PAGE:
## Graph Theory Lecture Notes 17

### Dijkstra's Shortest Path Algorithm

Given a directed network and interpreting the arc weights as distances, a very common practical problem is to find the path of minimum distance (shortest path) between some specified pair of vertices, say x and y. An algorithm for doing this is due to Dijkstra.

We will maintain two lists, W a list of vertices and B a list of arcs. For each vertex that gets put in W we will also record the distance from x to that vertex. Initially, the list B is empty, x is placed in W and d(x,x) = 0.

The algorithm proceeds as follows:
For each vertex u in W and v not in W we calculate the number d(x,u) + wt(u,v). Select the u and v that give the minimum value (in case of ties, chose arbitrarily). If there is no minimum then stop and indicate that there is no path from x to y. If there is a minimum then put v in W, put (u,v) in B and record d(x,v) = d(x,u) + wt(u,v).

Repeat the procedure until y is placed in W. The shortest path is the unique path of arcs in B that lead from x to y (most easily obtained by working backwards from y).

There is an animated explanation of this algorithm on the web.

### Scheduling Problems

Instead of interpreting the edge weights as distances, they may represent costs or times. The algorithm we have used can then be applied to find schedules of minimum cost or minimum time. In these situations the network is often called a PERT (Project Evaluation and Review Technique) network or a CPM (Critical Path Method) network.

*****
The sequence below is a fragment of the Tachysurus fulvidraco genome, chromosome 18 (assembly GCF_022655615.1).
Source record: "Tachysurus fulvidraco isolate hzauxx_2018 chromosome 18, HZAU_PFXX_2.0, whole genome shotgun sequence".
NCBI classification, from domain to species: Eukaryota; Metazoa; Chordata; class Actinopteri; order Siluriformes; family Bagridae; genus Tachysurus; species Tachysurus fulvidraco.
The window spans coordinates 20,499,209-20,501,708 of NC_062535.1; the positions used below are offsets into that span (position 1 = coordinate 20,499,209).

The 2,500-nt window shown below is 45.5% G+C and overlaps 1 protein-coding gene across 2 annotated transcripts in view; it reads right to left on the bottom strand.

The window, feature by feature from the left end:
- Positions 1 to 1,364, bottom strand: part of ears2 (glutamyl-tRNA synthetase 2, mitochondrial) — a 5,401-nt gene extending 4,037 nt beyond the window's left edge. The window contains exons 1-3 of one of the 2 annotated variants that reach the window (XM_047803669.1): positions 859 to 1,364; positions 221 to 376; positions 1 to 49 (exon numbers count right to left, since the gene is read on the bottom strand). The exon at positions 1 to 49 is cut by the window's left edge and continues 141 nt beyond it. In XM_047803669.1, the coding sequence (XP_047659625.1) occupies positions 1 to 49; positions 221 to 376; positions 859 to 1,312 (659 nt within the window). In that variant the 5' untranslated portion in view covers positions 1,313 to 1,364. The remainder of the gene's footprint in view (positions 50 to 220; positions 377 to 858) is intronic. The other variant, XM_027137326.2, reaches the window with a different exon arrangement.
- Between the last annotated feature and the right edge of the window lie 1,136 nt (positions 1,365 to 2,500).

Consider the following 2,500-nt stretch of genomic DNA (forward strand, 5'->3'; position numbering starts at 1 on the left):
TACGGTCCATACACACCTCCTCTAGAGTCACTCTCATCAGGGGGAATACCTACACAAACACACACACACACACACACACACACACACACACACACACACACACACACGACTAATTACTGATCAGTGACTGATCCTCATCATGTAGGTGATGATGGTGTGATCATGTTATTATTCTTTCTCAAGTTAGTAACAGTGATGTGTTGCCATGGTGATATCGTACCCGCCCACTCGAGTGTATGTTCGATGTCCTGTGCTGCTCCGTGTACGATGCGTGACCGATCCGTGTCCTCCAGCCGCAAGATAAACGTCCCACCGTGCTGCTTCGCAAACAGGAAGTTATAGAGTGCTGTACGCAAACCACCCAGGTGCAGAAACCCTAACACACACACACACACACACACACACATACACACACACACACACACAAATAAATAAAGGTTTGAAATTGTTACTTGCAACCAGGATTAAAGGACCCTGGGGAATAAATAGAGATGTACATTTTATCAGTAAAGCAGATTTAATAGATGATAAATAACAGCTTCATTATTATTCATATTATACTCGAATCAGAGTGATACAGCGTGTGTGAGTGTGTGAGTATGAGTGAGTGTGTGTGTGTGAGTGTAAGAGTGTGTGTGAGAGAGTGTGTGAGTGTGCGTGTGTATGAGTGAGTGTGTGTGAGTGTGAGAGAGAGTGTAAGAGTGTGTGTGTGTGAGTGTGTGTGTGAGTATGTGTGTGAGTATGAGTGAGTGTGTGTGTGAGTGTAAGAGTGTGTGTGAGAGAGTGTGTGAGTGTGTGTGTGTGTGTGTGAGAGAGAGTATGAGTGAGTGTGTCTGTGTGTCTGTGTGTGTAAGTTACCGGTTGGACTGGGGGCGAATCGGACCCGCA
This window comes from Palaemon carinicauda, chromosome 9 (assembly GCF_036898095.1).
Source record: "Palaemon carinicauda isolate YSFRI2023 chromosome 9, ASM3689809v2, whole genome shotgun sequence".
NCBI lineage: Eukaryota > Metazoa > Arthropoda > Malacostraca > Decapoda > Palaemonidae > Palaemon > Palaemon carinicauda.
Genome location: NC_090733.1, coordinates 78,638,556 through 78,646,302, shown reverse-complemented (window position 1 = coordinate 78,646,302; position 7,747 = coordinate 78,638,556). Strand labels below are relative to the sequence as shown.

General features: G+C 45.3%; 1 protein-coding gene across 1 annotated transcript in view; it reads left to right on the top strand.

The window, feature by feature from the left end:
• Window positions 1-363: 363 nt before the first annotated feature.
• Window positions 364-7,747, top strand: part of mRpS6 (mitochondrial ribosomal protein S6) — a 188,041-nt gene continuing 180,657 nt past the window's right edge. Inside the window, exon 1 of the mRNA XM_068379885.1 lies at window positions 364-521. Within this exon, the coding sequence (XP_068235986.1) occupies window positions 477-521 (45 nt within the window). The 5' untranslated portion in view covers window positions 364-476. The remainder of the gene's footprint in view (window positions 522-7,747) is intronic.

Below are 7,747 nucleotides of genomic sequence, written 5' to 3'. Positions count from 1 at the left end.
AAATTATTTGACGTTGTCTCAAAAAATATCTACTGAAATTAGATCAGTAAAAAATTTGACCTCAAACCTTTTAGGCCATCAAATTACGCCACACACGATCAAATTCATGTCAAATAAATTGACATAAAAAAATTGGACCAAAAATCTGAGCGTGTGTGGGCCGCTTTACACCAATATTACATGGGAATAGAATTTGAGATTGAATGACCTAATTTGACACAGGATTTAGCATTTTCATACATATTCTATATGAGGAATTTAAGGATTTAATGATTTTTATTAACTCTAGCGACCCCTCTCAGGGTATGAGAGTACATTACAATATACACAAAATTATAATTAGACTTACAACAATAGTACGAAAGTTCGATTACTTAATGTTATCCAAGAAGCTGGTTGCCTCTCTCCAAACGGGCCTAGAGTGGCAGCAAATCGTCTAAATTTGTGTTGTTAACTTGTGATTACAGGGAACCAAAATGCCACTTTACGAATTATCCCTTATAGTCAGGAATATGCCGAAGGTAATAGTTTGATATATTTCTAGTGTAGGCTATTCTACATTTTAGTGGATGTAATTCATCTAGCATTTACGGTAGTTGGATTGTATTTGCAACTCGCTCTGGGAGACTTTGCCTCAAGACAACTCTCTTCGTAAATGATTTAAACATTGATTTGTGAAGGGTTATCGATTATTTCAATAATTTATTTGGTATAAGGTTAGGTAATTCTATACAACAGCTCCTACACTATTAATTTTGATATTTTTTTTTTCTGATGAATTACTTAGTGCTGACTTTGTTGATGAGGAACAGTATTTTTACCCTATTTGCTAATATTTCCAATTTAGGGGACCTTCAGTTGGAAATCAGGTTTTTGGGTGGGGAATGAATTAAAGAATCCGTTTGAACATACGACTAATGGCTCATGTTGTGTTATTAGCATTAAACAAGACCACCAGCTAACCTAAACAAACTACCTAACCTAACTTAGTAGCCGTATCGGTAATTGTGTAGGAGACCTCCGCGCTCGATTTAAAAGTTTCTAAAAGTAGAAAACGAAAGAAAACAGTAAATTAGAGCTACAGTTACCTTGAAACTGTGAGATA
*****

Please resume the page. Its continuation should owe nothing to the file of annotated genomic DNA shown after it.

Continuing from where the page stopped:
### The Chinese Postman Problem revisited

In the chinese postman problem, we needed to find the minimum number of multiple edges to add to a graph, so that the multigraph obtained would have a closed eulerian chain, that is, so that every vertex would have even degree. We can now describe a procedure to do this.

First we construct, from the given graph G, a graph G' consisting of the vertices of odd degree in G. We join the vertices in G' with edges if there is a chain in G between them, and we label each edge by the length of the shortest path between the two endpoints. This information is obtained by using Dijsktra's algorithm in G. When all the edges of G' have been labeled, then we seek a minimum weight perfect matching in G'. The matching will tell us which vertices in G will be joined by chains of multiple edges to obtain the minimum number of edges to add to G.